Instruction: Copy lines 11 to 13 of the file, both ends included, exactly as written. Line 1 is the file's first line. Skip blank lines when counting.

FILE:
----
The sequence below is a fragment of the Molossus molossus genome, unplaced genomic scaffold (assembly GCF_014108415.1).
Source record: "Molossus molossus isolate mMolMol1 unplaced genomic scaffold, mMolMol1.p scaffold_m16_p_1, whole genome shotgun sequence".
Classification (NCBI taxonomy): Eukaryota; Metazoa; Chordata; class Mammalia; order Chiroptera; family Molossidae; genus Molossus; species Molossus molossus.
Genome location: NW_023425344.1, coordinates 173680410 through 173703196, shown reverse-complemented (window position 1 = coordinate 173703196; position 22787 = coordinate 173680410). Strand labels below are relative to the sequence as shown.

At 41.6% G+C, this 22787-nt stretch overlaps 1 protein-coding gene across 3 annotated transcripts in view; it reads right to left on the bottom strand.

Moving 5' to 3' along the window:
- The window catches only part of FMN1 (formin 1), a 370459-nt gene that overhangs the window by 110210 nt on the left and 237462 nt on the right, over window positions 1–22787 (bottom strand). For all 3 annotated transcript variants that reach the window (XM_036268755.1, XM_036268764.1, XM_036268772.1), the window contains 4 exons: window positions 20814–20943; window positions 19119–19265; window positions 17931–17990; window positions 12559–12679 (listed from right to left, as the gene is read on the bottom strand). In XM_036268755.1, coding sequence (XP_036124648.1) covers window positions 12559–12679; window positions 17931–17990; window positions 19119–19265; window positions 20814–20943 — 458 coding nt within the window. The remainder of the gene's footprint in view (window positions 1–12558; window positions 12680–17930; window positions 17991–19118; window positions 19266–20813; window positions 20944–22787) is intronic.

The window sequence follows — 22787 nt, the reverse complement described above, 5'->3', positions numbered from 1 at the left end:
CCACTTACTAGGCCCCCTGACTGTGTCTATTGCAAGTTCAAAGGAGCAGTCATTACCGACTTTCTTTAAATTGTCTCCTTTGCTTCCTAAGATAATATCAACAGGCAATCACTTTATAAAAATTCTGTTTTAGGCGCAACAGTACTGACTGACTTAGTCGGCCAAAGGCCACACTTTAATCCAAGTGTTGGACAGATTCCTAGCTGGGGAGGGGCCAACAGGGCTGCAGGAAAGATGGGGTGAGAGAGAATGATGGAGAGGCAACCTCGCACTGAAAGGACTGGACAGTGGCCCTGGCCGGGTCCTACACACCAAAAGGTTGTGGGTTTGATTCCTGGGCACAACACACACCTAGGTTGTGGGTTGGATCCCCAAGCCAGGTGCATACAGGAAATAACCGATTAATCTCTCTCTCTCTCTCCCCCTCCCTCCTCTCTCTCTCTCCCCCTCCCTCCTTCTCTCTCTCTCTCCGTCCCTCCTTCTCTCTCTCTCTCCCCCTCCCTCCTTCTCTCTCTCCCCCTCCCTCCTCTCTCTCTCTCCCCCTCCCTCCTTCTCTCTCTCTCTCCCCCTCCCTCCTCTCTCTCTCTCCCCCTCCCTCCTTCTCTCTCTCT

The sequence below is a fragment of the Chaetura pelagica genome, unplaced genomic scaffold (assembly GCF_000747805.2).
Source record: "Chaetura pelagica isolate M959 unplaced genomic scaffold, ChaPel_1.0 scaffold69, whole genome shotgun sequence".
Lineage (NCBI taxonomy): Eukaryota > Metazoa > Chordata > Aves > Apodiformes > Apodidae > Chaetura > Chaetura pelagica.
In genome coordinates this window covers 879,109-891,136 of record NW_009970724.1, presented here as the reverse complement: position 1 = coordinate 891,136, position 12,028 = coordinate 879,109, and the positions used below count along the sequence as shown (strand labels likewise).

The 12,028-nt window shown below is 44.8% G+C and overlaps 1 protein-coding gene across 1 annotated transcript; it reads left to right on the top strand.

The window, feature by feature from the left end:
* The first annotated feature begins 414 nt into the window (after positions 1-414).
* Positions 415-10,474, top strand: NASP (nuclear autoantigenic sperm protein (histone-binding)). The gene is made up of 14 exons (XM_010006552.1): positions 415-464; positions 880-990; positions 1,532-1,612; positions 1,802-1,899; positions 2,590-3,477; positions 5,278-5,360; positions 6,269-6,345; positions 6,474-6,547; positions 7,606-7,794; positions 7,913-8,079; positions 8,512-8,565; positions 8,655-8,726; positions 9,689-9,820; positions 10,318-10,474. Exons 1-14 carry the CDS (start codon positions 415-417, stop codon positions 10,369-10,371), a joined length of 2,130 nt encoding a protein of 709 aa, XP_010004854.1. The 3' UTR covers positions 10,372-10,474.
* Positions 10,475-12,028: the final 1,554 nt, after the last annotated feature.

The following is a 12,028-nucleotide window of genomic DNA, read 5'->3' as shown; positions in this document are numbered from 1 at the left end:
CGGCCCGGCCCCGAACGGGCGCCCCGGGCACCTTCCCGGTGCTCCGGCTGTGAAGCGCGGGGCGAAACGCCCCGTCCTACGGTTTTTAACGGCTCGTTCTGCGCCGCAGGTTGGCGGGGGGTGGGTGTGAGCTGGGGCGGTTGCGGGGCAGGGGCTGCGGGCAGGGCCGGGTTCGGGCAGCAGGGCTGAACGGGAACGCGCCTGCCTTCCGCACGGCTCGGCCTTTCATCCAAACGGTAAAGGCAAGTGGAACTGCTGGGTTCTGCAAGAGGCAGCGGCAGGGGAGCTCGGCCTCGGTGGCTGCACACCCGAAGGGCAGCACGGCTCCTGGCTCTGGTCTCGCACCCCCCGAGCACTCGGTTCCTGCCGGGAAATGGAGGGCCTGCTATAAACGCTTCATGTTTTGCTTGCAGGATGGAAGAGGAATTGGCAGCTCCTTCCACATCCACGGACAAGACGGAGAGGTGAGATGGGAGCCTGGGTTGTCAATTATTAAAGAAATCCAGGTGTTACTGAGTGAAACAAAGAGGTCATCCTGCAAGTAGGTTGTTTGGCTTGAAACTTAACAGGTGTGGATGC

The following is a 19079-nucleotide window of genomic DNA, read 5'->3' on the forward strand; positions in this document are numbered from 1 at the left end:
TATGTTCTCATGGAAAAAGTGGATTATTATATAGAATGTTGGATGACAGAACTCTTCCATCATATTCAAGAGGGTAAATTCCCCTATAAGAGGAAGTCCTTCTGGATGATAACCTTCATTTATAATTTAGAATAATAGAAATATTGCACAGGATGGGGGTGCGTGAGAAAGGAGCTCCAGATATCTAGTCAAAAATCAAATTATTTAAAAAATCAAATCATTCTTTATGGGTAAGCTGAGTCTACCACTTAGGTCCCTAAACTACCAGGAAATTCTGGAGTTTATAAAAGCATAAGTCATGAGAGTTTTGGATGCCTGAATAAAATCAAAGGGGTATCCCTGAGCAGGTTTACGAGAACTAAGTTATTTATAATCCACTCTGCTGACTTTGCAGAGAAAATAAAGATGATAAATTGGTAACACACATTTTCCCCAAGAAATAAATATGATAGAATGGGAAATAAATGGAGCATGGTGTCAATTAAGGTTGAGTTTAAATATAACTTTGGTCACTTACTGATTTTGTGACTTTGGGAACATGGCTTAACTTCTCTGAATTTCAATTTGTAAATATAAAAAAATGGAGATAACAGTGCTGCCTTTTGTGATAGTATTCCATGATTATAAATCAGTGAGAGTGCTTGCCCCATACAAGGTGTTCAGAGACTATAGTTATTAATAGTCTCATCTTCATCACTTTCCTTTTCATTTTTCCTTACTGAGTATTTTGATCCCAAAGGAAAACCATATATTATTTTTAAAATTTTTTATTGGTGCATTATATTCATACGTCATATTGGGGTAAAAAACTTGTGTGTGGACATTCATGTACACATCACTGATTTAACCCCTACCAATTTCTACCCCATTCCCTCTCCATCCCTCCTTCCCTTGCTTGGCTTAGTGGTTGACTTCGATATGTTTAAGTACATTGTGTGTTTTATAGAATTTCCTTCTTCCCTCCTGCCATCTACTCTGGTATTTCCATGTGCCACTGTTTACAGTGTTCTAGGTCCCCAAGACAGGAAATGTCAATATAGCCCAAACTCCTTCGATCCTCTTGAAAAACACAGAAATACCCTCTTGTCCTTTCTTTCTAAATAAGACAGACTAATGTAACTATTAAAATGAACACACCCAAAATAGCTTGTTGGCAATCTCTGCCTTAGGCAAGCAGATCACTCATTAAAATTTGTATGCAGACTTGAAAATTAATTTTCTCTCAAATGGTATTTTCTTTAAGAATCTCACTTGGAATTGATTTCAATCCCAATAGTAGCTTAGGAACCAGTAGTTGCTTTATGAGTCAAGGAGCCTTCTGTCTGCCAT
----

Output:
Source record: "Chaetura pelagica isolate M959 unplaced genomic scaffold, ChaPel_1.0 scaffold69, whole genome shotgun sequence".
Lineage (NCBI taxonomy): Eukaryota > Metazoa > Chordata > Aves > Apodiformes > Apodidae > Chaetura > Chaetura pelagica.
In genome coordinates this window covers 879,109-891,136 of record NW_009970724.1, presented here as the reverse complement: position 1 = coordinate 891,136, position 12,028 = coordinate 879,109, and the positions used below count along the sequence as shown (strand labels likewise).